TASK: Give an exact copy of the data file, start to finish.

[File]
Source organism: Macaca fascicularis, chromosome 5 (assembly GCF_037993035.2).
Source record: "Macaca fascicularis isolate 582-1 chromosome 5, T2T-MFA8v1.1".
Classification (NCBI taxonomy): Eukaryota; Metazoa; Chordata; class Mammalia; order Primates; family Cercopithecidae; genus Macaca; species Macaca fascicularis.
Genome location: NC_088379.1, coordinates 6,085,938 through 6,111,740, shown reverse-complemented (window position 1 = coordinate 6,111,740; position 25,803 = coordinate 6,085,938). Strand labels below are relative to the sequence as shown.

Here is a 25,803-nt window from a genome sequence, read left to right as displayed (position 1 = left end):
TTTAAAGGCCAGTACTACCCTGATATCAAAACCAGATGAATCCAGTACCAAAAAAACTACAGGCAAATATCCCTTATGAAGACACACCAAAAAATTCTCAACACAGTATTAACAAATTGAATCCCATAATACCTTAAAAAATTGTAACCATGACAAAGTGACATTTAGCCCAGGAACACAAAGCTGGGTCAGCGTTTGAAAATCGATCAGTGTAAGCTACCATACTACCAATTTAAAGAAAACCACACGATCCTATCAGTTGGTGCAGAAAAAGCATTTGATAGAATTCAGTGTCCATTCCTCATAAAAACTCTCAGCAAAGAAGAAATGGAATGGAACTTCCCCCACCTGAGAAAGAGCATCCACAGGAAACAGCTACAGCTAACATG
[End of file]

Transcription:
Source organism: Macaca fascicularis, chromosome 5 (assembly GCF_037993035.2).
Source record: "Macaca fascicularis isolate 582-1 chromosome 5, T2T-MFA8v1.1".
Classification (NCBI taxonomy): Eukaryota; Metazoa; Chordata; class Mammalia; order Primates; family Cercopithecidae; genus Macaca; species Macaca fascicularis.
Genome location: NC_088379.1, coordinates 6,085,938 through 6,111,740, shown reverse-complemented (window position 1 = coordinate 6,111,740; position 25,803 = coordinate 6,085,938). Strand labels below are relative to the sequence as shown.

Here is a 25,803-nt window from a genome sequence, read left to right as displayed (position 1 = left end):
TTTAAAGGCCAGTACTACCCTGATATCAAAACCAGATGAATCCAGTACCAAAAAAACTACAGGCAAATATCCCTTATGAAGACACACCAAAAAATTCTCAACACAGTATTAACAAATTGAATCCCATAATACCTTAAAAAATTGTAACCATGACAAAGTGACATTTAGCCCAGGAACACAAAGCTGGGTCAGCGTTTGAAAATCGATCAGTGTAAGCTACCATACTACCAATTTAAAGAAAACCACACGATCCTATCAGTTGGTGCAGAAAAAGCATTTGATAGAATTCAGTGTCCATTCCTCATAAAAACTCTCAGCAAAGAAGAAATGGAATGGAACTTCCCCCACCTGAGAAAGAGCATCCACAGGAAACAGCTACAGCTAACATG